But it seems in terms of actual regulatory we even have a bill to grab a hold of yet? It seems it's just a scattered bunch of proposals sitting on the House Financial Services committee's legislative staffers' desks.

Then, to me the Senate is doing nothing except to fight anything the House manages to pass or even get out of committee.

Know of anything else? Is that where we are at in terms of actual Congressional actions?

They both could get done if there was the will and leadership

There is no reason, other than the lack of will or laziness, that banking reform and health reform couldn't get done at the same time.

Banks and private insurance companies own the senate so no serious reforms will leave that chamber.

And this applies to the Administration, as well, Geithner and Summers, don't really want reform. - Financial Information for the Rest of Us.

Outstanding Blog & 1913, the year of the turning

Louis Brandeis's statement in the year of 1913 was certainly ominous: that was the year we got the federal income tax, the oil depletion allowance as well as the federal reserve system.

And to think that in 1912 we had made a giant leap forward when they "allowed" women and children to only work 54 hours per week (men were still required to work at least 60 hours plus, per week).


The illusion that I see in many comments on this matter is the belief that we can trust any government with the job of "regulating" the financial system without being corrupted by the money they hold in their hands through laws they enact.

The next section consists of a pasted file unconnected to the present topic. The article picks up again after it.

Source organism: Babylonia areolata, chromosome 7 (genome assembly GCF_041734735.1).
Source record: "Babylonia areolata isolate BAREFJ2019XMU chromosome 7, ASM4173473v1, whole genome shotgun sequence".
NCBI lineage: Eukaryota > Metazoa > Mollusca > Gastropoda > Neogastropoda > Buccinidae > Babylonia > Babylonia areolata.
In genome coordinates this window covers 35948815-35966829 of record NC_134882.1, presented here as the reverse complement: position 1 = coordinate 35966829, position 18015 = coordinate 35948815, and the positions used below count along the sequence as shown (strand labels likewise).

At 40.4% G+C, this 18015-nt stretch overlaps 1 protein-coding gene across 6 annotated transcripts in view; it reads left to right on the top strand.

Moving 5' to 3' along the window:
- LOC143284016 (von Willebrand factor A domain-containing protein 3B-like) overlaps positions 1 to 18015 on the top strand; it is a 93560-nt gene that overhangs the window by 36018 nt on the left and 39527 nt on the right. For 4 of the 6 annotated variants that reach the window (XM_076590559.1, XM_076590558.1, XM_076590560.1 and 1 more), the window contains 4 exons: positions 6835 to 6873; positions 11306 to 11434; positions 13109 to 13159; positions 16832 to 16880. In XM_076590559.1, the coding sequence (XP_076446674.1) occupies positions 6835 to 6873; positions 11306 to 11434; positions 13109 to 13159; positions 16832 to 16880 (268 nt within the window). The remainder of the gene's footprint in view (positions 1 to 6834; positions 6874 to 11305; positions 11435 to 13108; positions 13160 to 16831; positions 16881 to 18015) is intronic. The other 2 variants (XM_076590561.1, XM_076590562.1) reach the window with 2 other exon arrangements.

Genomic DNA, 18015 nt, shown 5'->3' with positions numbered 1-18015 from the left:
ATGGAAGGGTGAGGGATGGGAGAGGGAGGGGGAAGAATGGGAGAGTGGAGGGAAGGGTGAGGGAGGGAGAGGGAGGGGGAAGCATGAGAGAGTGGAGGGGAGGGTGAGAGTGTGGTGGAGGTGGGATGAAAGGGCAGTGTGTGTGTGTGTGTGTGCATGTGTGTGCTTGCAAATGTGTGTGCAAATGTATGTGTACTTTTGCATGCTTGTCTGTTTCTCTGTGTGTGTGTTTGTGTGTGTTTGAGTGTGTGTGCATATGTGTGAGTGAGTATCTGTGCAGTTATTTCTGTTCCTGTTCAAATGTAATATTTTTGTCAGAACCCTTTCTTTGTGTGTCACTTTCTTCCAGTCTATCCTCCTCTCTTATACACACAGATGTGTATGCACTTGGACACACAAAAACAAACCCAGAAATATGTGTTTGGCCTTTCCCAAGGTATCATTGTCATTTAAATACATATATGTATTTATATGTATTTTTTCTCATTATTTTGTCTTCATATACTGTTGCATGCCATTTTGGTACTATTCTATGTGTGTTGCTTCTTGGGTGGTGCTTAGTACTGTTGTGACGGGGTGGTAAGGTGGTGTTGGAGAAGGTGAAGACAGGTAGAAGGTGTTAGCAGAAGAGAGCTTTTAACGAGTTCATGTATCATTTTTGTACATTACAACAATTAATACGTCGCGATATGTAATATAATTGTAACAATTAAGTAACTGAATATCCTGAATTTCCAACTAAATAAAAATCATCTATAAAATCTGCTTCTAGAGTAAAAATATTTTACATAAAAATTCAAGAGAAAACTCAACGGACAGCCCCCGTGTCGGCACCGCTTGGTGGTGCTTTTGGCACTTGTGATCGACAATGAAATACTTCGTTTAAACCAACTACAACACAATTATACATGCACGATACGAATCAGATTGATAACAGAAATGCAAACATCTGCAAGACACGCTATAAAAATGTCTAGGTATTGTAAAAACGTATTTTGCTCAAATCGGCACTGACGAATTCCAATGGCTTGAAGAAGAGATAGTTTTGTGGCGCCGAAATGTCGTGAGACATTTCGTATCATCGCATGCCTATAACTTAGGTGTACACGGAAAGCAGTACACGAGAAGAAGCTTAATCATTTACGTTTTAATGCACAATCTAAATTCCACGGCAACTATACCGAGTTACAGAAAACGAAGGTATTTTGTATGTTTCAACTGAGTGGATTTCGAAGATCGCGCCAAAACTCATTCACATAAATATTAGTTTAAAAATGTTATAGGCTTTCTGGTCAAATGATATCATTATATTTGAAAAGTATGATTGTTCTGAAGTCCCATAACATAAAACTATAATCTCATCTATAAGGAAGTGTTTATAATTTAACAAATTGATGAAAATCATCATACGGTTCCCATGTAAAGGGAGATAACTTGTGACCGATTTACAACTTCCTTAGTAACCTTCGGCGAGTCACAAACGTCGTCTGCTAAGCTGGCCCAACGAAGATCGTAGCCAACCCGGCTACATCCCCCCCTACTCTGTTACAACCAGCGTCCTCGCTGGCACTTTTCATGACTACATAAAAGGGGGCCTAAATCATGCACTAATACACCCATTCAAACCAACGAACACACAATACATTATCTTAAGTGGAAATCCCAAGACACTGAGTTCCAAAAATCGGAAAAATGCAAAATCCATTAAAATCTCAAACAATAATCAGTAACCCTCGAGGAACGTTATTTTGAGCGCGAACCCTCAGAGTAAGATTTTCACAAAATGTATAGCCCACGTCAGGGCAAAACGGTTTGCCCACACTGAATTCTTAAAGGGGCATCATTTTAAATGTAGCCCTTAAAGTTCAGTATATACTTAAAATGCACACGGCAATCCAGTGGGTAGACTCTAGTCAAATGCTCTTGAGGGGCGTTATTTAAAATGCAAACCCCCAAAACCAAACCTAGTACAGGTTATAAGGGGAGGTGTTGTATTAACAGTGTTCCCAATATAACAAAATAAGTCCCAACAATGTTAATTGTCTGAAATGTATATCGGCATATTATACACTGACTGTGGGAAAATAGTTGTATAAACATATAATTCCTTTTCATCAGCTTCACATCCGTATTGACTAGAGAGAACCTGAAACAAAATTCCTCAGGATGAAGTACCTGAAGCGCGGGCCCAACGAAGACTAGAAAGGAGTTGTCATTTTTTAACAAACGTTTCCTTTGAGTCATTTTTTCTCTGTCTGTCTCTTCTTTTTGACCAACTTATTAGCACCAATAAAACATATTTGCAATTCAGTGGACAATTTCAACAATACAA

The government, of corse, has a role to play, and exactly what that role is will be hashed out in the comming years.

The greatest flaw that becomes evident to me in this debacle is that we have not allowed the failures to fail. One example of this can be seen in Freddie and Fannie. The implication that became reality, that no matter how badly they ran their business they were immune from failure and apparently from prosecution. Whether they were leading the pack of bad lending practices or just a cohort, there was not enough fear of failure because of the governments promises i.e. too big to fail.

The pain of collapse would have been extreme. Many would have suffered, but, the lesson learned would have been invaluable. And those who are still running this show would have been crushed under the weight of their own failures instead of continuing the mess.

My proposition is that this mess would have never happened without the influence of our government, they perpetuated a little problem until it became a world altering problem.

And now to top it all off, as others have stated above, the underlying problem still exists. Banks, individuals, and the country itself are in debt to our ears, and we are doing all we can to avoid the inevitable. Failure. Failure is the one thing that stops destructive behavior before it infects everyone else. Risk must be reintroduced into the equation.

Feel free to call me an idiot. I'm just interested to hear, understand, and hopefully learn from the comments that follow.

Agree in part and Disagree in part

Any regulatory scheme will never be perfect simply because of the fact humans are involved - same goes for this notion that "free markets" can solve all problems. Markets are just as imperfect as regulations because of the participation of humans.

The dominate policy regime since 1980 was less regulation. Just look at the graph above (re: wages). One of the basis for de-regulation was this notion of market fundamentalism - leave the markets alone they are self-correcting blah, blah, blah. Bullshit. And one of the leading market fundamentalists, Alan Greenspan, admitted the flaws in this theory in congressional testimony.